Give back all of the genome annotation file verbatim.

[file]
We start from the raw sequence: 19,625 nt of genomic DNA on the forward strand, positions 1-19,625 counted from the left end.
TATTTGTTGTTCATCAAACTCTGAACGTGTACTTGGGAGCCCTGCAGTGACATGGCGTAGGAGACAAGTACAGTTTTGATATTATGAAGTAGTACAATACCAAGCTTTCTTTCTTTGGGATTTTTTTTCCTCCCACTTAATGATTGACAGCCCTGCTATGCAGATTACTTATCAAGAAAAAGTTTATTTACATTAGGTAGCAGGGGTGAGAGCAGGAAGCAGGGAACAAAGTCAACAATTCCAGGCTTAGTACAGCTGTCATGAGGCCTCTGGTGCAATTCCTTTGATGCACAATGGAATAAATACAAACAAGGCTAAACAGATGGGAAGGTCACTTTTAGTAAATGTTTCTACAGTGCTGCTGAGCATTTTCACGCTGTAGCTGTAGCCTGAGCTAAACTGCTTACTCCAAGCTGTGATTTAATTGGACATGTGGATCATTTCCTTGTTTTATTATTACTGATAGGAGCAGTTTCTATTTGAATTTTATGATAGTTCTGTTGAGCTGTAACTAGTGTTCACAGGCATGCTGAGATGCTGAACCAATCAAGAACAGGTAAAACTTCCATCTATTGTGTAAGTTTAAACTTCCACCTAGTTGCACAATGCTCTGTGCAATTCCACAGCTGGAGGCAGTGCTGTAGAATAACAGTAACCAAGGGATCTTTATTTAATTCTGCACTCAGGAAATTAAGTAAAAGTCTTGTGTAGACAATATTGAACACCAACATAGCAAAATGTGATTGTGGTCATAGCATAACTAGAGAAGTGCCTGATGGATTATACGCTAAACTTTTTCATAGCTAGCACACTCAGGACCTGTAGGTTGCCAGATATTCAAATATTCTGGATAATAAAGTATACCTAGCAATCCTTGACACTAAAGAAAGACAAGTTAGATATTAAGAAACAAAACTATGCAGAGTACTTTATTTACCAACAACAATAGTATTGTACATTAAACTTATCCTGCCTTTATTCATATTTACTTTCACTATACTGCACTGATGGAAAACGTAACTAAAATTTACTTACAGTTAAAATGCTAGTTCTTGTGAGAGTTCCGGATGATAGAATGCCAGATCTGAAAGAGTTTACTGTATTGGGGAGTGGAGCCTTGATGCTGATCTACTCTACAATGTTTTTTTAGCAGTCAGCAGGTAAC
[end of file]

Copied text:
We start from the raw sequence: 19,625 nt of genomic DNA on the forward strand, positions 1-19,625 counted from the left end.
TATTTGTTGTTCATCAAACTCTGAACGTGTACTTGGGAGCCCTGCAGTGACATGGCGTAGGAGACAAGTACAGTTTTGATATTATGAAGTAGTACAATACCAAGCTTTCTTTCTTTGGGATTTTTTTTCCTCCCACTTAATGATTGACAGCCCTGCTATGCAGATTACTTATCAAGAAAAAGTTTATTTACATTAGGTAGCAGGGGTGAGAGCAGGAAGCAGGGAACAAAGTCAACAATTCCAGGCTTAGTACAGCTGTCATGAGGCCTCTGGTGCAATTCCTTTGATGCACAATGGAATAAATACAAACAAGGCTAAACAGATGGGAAGGTCACTTTTAGTAAATGTTTCTACAGTGCTGCTGAGCATTTTCACGCTGTAGCTGTAGCCTGAGCTAAACTGCTTACTCCAAGCTGTGATTTAATTGGACATGTGGATCATTTCCTTGTTTTATTATTACTGATAGGAGCAGTTTCTATTTGAATTTTATGATAGTTCTGTTGAGCTGTAACTAGTGTTCACAGGCATGCTGAGATGCTGAACCAATCAAGAACAGGTAAAACTTCCATCTATTGTGTAAGTTTAAACTTCCACCTAGTTGCACAATGCTCTGTGCAATTCCACAGCTGGAGGCAGTGCTGTAGAATAACAGTAACCAAGGGATCTTTATTTAATTCTGCACTCAGGAAATTAAGTAAAAGTCTTGTGTAGACAATATTGAACACCAACATAGCAAAATGTGATTGTGGTCATAGCATAACTAGAGAAGTGCCTGATGGATTATACGCTAAACTTTTTCATAGCTAGCACACTCAGGACCTGTAGGTTGCCAGATATTCAAATATTCTGGATAATAAAGTATACCTAGCAATCCTTGACACTAAAGAAAGACAAGTTAGATATTAAGAAACAAAACTATGCAGAGTACTTTATTTACCAACAACAATAGTATTGTACATTAAACTTATCCTGCCTTTATTCATATTTACTTTCACTATACTGCACTGATGGAAAACGTAACTAAAATTTACTTACAGTTAAAATGCTAGTTCTTGTGAGAGTTCCGGATGATAGAATGCCAGATCTGAAAGAGTTTACTGTATTGGGGAGTGGAGCCTTGATGCTGATCTACTCTACAATGTTTTTTTAGCAGTCAGCAGGTAAC